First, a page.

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Nothing Ear 2 review: More than just a pretty face

But a very pretty face nonetheless. 

Nothing Ear 2
Nothing Ear 2
4.3 out of 5 stars
4 hours
Alex Choros
Mar 28, 2023
Icon Time To Read3 min read

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Quick verdict: Nothing Ear 2

The Nothing Ear 2 are stylish and the best sounding buds we've tested in this price bracket, but are let down by a short battery life.

pro Great sound quality
pro Solid value
pro Multi-point
con Short battery life
con So so noise-cancelling

The Nothing Ear 2s maintain their predecessor's nostalgia-inducing design while improving sound quality, noise cancellation, and connectivity. These improvements come at a price, however.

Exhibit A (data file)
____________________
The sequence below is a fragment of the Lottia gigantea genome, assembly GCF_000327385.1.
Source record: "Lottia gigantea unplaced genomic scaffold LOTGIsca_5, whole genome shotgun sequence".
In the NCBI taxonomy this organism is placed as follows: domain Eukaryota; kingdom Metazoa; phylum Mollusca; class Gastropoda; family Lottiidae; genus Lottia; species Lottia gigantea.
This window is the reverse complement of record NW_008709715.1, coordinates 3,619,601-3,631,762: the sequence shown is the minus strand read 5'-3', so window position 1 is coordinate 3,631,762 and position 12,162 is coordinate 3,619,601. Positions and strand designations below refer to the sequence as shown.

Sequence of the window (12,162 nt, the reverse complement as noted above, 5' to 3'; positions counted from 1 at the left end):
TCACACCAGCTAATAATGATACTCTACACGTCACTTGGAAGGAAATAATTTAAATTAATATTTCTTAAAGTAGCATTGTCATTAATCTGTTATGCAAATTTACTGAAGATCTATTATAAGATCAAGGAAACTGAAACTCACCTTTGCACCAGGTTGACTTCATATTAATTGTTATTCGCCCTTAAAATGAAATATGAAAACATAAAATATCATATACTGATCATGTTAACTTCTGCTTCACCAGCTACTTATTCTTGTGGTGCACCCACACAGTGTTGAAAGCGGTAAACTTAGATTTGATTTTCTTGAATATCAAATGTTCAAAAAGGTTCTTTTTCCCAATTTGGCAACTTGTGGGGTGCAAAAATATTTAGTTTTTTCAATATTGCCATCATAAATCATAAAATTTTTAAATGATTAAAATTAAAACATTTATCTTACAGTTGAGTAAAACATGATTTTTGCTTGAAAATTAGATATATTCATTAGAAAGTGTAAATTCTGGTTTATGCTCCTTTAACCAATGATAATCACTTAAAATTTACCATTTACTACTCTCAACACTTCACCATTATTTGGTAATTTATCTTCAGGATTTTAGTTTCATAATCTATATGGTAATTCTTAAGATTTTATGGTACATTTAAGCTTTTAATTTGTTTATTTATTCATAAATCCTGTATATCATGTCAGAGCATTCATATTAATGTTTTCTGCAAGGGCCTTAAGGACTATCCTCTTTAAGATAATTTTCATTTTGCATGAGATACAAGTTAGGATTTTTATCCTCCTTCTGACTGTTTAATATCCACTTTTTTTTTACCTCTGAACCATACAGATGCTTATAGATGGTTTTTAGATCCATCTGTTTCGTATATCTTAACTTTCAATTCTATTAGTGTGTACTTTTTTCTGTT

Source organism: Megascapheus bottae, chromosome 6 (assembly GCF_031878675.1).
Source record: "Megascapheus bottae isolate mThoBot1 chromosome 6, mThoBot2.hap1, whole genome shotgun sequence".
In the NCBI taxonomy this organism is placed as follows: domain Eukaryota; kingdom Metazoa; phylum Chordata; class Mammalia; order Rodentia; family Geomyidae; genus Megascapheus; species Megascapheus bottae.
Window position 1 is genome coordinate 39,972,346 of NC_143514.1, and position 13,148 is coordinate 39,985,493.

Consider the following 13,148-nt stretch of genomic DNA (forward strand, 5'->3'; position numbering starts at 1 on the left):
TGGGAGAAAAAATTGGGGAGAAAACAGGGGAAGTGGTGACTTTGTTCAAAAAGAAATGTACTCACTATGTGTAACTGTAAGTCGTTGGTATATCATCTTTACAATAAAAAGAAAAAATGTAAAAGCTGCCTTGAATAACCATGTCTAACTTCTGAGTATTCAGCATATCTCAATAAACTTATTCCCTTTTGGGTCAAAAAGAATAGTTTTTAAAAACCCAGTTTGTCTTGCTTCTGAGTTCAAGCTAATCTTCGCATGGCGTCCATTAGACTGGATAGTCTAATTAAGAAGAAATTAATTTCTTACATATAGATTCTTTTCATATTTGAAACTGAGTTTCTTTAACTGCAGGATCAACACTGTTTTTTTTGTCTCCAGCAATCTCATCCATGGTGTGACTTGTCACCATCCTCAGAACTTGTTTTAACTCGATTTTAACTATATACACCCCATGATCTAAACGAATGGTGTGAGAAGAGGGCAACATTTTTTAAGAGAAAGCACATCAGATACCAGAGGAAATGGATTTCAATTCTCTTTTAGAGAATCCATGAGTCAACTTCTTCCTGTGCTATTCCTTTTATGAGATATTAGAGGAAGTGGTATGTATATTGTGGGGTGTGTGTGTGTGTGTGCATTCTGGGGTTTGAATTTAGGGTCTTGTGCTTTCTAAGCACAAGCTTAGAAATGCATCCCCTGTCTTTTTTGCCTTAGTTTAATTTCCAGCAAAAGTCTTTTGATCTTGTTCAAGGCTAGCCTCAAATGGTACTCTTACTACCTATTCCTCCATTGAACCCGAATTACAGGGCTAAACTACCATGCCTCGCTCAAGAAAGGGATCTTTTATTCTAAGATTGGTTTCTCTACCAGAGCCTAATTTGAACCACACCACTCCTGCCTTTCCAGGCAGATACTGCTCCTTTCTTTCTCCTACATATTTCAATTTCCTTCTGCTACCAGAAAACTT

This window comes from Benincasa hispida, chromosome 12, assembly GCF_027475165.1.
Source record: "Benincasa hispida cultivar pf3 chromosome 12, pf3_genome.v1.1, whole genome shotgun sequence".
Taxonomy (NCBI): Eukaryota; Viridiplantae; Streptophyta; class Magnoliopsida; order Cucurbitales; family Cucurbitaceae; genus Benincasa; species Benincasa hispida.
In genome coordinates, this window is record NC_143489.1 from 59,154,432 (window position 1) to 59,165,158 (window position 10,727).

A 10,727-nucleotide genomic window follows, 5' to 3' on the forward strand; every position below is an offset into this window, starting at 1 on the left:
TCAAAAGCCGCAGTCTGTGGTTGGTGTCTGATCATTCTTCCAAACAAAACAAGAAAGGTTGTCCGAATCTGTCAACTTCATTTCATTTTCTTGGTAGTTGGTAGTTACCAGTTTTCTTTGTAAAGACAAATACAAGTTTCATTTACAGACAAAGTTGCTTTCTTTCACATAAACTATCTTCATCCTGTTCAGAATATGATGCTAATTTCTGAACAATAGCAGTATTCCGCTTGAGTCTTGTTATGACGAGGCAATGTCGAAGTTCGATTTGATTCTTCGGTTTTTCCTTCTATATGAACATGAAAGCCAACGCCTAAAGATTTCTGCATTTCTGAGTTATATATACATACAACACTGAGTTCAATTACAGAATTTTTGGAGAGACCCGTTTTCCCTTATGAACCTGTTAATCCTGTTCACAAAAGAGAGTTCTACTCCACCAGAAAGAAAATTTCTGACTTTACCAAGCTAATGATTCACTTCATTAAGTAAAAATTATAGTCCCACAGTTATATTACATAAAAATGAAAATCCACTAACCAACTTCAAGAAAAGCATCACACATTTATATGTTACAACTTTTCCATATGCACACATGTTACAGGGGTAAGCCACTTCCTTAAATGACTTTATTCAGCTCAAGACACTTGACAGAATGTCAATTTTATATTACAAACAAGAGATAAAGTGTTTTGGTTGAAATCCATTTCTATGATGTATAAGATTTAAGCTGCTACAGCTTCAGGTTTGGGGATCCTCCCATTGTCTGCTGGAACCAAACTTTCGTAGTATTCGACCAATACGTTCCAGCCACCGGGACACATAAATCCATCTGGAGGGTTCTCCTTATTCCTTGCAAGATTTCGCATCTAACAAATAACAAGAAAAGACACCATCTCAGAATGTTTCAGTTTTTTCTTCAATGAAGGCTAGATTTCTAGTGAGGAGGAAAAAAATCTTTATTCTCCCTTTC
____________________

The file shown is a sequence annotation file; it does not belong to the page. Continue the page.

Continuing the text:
While the Ear 1s represented excellent value thanks to their $149 price point, the Ear 2s sell for $219. $219 is still a far cry from what you'd pay for AirPods Pro, for example, but it reframes their position in the market and makes any little niggles harder to forgive.

Fortunately, the Ear 2s manage to justify their new price tag.

Nothing Ear 2

How much do the Nothing Ear 2s cost in Australia?

More info

Nothing Ear 2 sound quality & noise-cancelling

Nothing Ear 2

The Ear 2s are the best sounding earbuds we've tested in this price bracket. They're clear, balanced, and enjoyable to listen to. The treble may be a bit sweetened for some tastes, and it can feel aggressive at higher volumes. Portishead's "Humming" from our audio testing playing started to veer into sibilant territory, for example.